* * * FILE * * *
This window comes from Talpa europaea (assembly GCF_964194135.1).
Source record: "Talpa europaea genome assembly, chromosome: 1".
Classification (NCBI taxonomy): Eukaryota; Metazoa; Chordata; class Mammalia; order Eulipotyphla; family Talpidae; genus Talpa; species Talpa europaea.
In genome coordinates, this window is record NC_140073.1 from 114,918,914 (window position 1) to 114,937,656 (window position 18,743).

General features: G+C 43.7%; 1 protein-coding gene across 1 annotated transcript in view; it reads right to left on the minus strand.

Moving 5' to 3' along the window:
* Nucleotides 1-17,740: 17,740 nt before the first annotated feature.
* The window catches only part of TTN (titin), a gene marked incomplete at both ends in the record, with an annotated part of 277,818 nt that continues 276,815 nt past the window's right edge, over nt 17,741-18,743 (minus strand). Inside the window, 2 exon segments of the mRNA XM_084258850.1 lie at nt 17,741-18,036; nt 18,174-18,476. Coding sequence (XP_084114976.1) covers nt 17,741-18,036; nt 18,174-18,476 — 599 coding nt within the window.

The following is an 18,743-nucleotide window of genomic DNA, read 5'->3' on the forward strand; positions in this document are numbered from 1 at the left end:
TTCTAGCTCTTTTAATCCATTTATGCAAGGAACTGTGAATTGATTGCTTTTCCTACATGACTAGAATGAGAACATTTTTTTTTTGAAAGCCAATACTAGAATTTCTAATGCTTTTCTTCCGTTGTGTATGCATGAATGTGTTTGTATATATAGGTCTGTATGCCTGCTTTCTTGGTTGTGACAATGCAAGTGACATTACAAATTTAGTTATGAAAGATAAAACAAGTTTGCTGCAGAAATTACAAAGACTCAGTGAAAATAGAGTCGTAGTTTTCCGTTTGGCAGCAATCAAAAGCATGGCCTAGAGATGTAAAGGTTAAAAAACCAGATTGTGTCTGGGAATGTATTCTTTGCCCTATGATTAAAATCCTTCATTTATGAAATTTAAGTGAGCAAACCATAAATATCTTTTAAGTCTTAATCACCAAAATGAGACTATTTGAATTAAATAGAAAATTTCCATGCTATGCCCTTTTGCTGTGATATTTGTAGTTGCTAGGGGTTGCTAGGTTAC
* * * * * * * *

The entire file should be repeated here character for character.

This window comes from Talpa europaea (assembly GCF_964194135.1).
Source record: "Talpa europaea genome assembly, chromosome: 1".
Classification (NCBI taxonomy): Eukaryota; Metazoa; Chordata; class Mammalia; order Eulipotyphla; family Talpidae; genus Talpa; species Talpa europaea.
In genome coordinates, this window is record NC_140073.1 from 114,918,914 (window position 1) to 114,937,656 (window position 18,743).

General features: G+C 43.7%; 1 protein-coding gene across 1 annotated transcript in view; it reads right to left on the minus strand.

Moving 5' to 3' along the window:
* Nucleotides 1-17,740: 17,740 nt before the first annotated feature.
* The window catches only part of TTN (titin), a gene marked incomplete at both ends in the record, with an annotated part of 277,818 nt that continues 276,815 nt past the window's right edge, over nt 17,741-18,743 (minus strand). Inside the window, 2 exon segments of the mRNA XM_084258850.1 lie at nt 17,741-18,036; nt 18,174-18,476. Coding sequence (XP_084114976.1) covers nt 17,741-18,036; nt 18,174-18,476 — 599 coding nt within the window.

The following is an 18,743-nucleotide window of genomic DNA, read 5'->3' on the forward strand; positions in this document are numbered from 1 at the left end:
TTCTAGCTCTTTTAATCCATTTATGCAAGGAACTGTGAATTGATTGCTTTTCCTACATGACTAGAATGAGAACATTTTTTTTTTGAAAGCCAATACTAGAATTTCTAATGCTTTTCTTCCGTTGTGTATGCATGAATGTGTTTGTATATATAGGTCTGTATGCCTGCTTTCTTGGTTGTGACAATGCAAGTGACATTACAAATTTAGTTATGAAAGATAAAACAAGTTTGCTGCAGAAATTACAAAGACTCAGTGAAAATAGAGTCGTAGTTTTCCGTTTGGCAGCAATCAAAAGCATGGCCTAGAGATGTAAAGGTTAAAAAACCAGATTGTGTCTGGGAATGTATTCTTTGCCCTATGATTAAAATCCTTCATTTATGAAATTTAAGTGAGCAAACCATAAATATCTTTTAAGTCTTAATCACCAAAATGAGACTATTTGAATTAAATAGAAAATTTCCATGCTATGCCCTTTTGCTGTGATATTTGTAGTTGCTAGGGGTTGCTAGGTTAC